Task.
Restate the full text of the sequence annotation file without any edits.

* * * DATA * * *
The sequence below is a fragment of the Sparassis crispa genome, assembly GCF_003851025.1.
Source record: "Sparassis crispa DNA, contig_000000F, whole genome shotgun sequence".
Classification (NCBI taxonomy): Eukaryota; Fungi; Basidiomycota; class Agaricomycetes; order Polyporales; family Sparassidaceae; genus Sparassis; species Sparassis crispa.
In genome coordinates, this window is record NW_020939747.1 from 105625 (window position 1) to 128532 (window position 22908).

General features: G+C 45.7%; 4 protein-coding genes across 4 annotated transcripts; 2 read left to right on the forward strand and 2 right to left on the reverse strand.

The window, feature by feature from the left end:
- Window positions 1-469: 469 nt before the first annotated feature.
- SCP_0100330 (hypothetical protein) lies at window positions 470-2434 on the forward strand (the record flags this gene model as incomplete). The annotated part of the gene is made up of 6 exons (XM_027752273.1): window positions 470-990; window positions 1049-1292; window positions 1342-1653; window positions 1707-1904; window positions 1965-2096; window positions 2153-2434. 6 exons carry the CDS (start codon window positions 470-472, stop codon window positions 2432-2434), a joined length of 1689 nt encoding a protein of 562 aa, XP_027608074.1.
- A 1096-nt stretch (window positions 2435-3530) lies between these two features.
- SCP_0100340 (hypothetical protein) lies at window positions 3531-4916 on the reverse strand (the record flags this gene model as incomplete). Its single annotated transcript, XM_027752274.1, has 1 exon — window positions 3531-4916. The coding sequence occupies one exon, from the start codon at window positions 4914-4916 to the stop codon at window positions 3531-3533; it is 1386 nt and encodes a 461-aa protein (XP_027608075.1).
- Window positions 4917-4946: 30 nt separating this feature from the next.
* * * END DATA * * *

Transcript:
The sequence below is a fragment of the Sparassis crispa genome, assembly GCF_003851025.1.
Source record: "Sparassis crispa DNA, contig_000000F, whole genome shotgun sequence".
Classification (NCBI taxonomy): Eukaryota; Fungi; Basidiomycota; class Agaricomycetes; order Polyporales; family Sparassidaceae; genus Sparassis; species Sparassis crispa.
In genome coordinates, this window is record NW_020939747.1 from 105625 (window position 1) to 128532 (window position 22908).

General features: G+C 45.7%; 4 protein-coding genes across 4 annotated transcripts; 2 read left to right on the forward strand and 2 right to left on the reverse strand.

The window, feature by feature from the left end:
- Window positions 1-469: 469 nt before the first annotated feature.
- SCP_0100330 (hypothetical protein) lies at window positions 470-2434 on the forward strand (the record flags this gene model as incomplete). The annotated part of the gene is made up of 6 exons (XM_027752273.1): window positions 470-990; window positions 1049-1292; window positions 1342-1653; window positions 1707-1904; window positions 1965-2096; window positions 2153-2434. 6 exons carry the CDS (start codon window positions 470-472, stop codon window positions 2432-2434), a joined length of 1689 nt encoding a protein of 562 aa, XP_027608074.1.
- A 1096-nt stretch (window positions 2435-3530) lies between these two features.
- SCP_0100340 (hypothetical protein) lies at window positions 3531-4916 on the reverse strand (the record flags this gene model as incomplete). Its single annotated transcript, XM_027752274.1, has 1 exon — window positions 3531-4916. The coding sequence occupies one exon, from the start codon at window positions 4914-4916 to the stop codon at window positions 3531-3533; it is 1386 nt and encodes a 461-aa protein (XP_027608075.1).
- Window positions 4917-4946: 30 nt separating this feature from the next.